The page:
Router(config)#ip access-list extended EDGE_FILTER_INBOUND_V4 remark ingress filtering on border router to dmz permit ip host 126.96.36.199 host 188.8.131.52 permit ip host 184.108.40.206 host 220.127.116.11 permit icmp any 18.104.22.168 0.0.0.0 permit icmp any 22.214.171.124 0.0.0.0 deny ip any 126.96.36.199 0.0.0.248 deny pim any any deny udp any any eq 1433 deny udp any any eq 3389 deny tcp any any eq 3389 deny tcp any any eq 1433 deny udp any any eq 10074 deny udp any any eq 445 deny tcp any any eq 445 deny udp any any eq 4444 deny tcp any any eq 4444 deny udp any any eq 27960 deny udp any any eq 11211 deny tcp any any eq 11211 deny udp any any eq 3702 deny tcp any any eq 3702 deny ip 0.0.0.0 0.255.255.255 any deny ip 10.0.0.0 0.255.255.255 any deny ip 100.64.0.0 0.63.255.255 any deny ip 127.0.0.0 0.255.255.255 any deny ip 169.254.0.0 0.0.255.255 any deny ip 172.16.0.0 0.15.255.255 any deny ip 192.168.0.0 0.0.255.255 any deny ip 198.18.0.0 0.1.255.255 any deny ip 188.8.131.52 184.108.40.206 any deny ip 240.0.0.0 220.127.116.11 any deny ip 248.0.0.0 18.104.22.168 any deny ip host 255.255.255.255 any deny ip 22.214.171.124 0.0.0.252 any !you could have a permit IP any any or you can have it with these and then a deny IP any any, depends on the goals and SP vs. enterprise use cases permit udp any any eq 30000 50000 permit udp any any eq 4500 permit udp any any eq 500 permit tcp any any established deny ip any any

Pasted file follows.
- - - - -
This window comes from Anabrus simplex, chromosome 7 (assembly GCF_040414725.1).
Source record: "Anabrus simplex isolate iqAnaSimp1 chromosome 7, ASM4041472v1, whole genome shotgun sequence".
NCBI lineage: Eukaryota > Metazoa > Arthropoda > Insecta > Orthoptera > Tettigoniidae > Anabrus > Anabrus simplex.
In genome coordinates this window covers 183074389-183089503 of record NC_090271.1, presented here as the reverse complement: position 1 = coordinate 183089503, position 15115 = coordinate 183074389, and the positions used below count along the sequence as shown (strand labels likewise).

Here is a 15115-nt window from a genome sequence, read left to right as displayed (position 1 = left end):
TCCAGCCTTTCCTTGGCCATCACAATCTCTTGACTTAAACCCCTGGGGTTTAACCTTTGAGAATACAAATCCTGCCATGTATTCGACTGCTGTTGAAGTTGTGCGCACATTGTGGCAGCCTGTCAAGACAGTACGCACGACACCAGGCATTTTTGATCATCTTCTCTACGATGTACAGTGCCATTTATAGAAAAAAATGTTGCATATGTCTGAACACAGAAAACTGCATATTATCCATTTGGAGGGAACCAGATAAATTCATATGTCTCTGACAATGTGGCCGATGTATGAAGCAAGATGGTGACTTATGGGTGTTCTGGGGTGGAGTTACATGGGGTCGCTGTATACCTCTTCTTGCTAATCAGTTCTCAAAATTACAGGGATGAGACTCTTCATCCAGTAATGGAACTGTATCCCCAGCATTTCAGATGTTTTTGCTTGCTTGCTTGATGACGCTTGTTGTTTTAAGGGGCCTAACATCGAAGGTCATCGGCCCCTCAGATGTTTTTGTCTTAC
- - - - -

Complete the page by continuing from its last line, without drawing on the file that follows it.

The DMZ - Layer 2 and 3
The last section we will look at for the low level design section is the DMZ. This is where the border routers will connect to the edge firewalls or load balancers that provide protection to the internal network.
We can see more detail on the switches and firewall versus our other edge Layer 3 diagram from the previous section as far as what interfaces are involved, specific IP addresses, spanning-tree, and port-channel information.
Also notice the specific call outs to reference other diagrams for information. Perhaps you'd have a detailed diagram for the VPC of the 2 switches, also a detailed diagram of the core network to the firewalls before it reaches the DMZ showcasing those interfaces and OSPF like we talked about earlier.